On Dec. 7, a bipartisan 21st Century Cures Act easily passed the Senate and is now headed to President Obama’s desk for signature. The president has indicated he will sign the bill into law. The legislation includes Food and Drug Administration (FDA) and Centers for Medicare and Medicaid Services (CMS) reform and additional NIH funding. The bill also includes $1.8 billion for the Cancer Moonshot project. The bill includes funding to help in the fight against the growing opioid crisis, major investments in biomedical research initiatives and funding for the administration’s Mental Health and Substance Use Disorder Parity Task Force. The bill also introduces changes to the Food and Drug Administration’s drug and medical device review process.
The Act also seeks to provide relief to long-term care hospitals (LTCHs) by offering a one-term moratorium on the previously passed 25 percent rule. The rule would have penalized LTCHs that admitted more than 25 percent of patients from a single acute care hospital. The Cures act suspends the 25 percent rule during the 2017 federal fiscal year. The legislation creates an exemption on new LTCH beds to allow for an expansion on the number of beds at satellite locations of existing LTCHs as long as the project was in place as of April 2014. Additional changes for LTCHs include: alterations to the calculation methodology for high-cost outlier payments to LTCHs, removal of length-of-stay provisions for application determinations for certain site-neutral payment policies for converted hospitals to LTCHs after December 2013 and temporarily suspending site-neutral payment polices for LTCHs specializing in spinal cord injuries and certain discharges related to severe wound care.
As Congressional Republicans begin to draft legislation to repeal and replace the Affordable Care Act, healthcare groups are beginning to voice concerns over unintended consequences a repeal may cause. The American Hospital Association and Federation of American Hospitals issued a report warning lawmakers of the danger of massive financial hits they would face. The report cites $165.8 billion that the hospital industry would stand to lose in Medicaid cuts. America’s Health Insurance Plans (AHIP) also released a report with recommendations for lawmakers regarding an ACA repeal. They stressed the need for a transition period between the ACA and its replacement due to the challenging nature of the individual health insurance market.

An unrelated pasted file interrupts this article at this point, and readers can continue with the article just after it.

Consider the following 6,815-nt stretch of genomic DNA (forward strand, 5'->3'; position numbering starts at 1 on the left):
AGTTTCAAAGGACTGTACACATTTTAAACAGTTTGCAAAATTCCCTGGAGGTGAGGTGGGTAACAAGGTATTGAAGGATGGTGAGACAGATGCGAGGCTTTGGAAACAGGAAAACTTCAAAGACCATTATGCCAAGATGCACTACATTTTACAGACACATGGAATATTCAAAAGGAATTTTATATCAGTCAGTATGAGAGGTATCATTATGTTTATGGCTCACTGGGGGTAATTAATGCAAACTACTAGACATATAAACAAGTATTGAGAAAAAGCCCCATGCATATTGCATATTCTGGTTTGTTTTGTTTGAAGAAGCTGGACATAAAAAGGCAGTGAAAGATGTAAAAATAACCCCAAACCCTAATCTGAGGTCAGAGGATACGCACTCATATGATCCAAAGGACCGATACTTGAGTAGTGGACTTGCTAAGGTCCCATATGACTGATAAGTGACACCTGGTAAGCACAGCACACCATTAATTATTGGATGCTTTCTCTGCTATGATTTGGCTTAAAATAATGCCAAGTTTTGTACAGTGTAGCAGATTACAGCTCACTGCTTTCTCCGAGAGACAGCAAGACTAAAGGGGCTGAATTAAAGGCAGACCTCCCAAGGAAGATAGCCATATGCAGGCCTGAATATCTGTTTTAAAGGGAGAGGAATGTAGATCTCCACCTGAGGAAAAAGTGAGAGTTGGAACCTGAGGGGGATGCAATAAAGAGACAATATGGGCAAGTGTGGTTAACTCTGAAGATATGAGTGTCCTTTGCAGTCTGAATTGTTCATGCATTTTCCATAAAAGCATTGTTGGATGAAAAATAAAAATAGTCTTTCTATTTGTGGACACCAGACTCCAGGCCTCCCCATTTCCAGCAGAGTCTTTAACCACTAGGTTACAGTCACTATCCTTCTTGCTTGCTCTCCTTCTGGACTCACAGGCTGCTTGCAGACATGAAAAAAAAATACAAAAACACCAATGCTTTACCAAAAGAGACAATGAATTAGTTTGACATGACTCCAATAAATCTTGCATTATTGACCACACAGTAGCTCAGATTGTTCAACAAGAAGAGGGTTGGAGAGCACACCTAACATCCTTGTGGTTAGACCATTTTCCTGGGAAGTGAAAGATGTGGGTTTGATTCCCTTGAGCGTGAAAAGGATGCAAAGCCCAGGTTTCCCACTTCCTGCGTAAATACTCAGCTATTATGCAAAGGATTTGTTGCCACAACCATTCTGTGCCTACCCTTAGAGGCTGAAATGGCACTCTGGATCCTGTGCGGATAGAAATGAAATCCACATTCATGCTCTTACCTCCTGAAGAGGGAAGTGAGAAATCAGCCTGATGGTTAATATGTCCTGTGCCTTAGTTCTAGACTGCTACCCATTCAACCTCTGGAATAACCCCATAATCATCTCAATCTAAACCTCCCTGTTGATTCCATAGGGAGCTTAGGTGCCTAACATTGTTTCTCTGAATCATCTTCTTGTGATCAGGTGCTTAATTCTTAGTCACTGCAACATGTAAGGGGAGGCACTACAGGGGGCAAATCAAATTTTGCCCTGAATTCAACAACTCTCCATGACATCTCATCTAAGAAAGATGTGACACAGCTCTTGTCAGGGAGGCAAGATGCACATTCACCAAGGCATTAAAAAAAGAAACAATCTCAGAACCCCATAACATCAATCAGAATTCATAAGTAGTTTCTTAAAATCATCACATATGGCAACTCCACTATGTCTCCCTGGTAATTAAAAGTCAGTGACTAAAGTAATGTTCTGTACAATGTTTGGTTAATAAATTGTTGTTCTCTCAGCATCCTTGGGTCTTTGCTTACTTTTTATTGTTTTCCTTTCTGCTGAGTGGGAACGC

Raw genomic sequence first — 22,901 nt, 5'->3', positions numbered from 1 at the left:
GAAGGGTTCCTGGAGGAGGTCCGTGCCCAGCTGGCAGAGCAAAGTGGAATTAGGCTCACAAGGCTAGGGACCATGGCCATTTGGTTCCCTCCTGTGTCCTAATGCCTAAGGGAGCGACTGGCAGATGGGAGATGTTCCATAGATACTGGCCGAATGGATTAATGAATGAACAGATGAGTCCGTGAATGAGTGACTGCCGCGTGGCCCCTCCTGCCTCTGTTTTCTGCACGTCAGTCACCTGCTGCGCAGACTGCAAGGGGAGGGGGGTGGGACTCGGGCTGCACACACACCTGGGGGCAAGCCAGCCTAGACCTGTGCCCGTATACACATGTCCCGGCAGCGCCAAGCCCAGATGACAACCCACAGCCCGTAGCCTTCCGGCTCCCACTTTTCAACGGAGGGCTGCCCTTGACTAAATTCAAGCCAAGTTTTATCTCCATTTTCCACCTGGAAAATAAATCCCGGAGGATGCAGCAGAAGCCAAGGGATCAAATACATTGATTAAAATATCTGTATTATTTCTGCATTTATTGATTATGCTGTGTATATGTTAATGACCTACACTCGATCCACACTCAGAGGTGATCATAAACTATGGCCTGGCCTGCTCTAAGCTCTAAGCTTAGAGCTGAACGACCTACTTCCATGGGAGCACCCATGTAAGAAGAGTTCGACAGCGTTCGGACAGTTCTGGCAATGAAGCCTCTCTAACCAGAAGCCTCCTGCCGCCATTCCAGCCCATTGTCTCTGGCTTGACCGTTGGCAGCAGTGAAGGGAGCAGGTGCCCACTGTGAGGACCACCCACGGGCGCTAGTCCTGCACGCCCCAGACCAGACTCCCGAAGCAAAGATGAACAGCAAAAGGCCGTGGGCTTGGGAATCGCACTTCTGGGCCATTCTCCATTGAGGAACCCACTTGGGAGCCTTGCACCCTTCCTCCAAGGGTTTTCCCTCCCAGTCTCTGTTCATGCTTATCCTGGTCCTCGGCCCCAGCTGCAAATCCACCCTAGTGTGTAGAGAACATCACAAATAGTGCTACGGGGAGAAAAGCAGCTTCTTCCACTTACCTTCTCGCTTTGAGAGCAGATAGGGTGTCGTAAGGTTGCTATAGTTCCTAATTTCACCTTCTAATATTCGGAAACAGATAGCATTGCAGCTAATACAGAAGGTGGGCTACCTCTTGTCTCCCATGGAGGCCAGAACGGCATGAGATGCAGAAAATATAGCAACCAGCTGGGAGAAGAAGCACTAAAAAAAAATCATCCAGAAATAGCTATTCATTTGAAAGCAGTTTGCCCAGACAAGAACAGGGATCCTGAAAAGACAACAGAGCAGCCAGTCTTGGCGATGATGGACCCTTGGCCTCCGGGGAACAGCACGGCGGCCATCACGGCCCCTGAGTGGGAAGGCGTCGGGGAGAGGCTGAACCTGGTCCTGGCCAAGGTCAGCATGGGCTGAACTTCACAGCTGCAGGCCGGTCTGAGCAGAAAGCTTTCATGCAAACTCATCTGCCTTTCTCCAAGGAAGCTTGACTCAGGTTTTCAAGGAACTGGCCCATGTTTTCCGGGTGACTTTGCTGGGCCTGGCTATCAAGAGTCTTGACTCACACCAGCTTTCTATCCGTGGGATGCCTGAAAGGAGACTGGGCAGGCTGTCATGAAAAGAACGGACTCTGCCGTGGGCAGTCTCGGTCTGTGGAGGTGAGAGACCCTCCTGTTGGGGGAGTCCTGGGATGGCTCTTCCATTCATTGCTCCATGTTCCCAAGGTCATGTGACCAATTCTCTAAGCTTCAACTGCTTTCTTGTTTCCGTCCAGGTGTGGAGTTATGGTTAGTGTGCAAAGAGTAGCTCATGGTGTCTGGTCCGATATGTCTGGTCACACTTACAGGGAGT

On Dec. 6, the Department of Health and Human Services’ Office of Inspector General issued a new rule regarding “safe harbors” which will prevent certain payment practices by doctors, hospitals and pharmacies from being treated as fraudulent kickbacks by Medicare and Medicaid. A safe harbor protects companies from civil and criminal punishment under the Anti-Kickback Statue, which can trigger the False Claims Act liability. Some of the now protected practices include reduced prices for emergency ambulance services given by state or locally owned companies and protections for certain payments between Medicare Advantage plans and federally qualified health centers.
On Dec. 5, a D.C. District court judge issued a ruling in which they sided with the American Hospital Association (AHA) in their suit against the Department of Health and Human Services (HHS) to eliminate the large Medicare billing appeal backlog. Per the ruling, HHS must now reduce the backlog of pending cases by 30 percent by the end of 2017, 60 percent by the end of 2018, 90 percent by the end of 2019 and entirely by 2020. The goal-based timeline system, which was proposed by the AHA, was selected because it would “intrude as little as possible” in the directives of the HHS’s secretary. The case originates back to 2014 when the AHA sued HHS over long delays in a now million file backlog.
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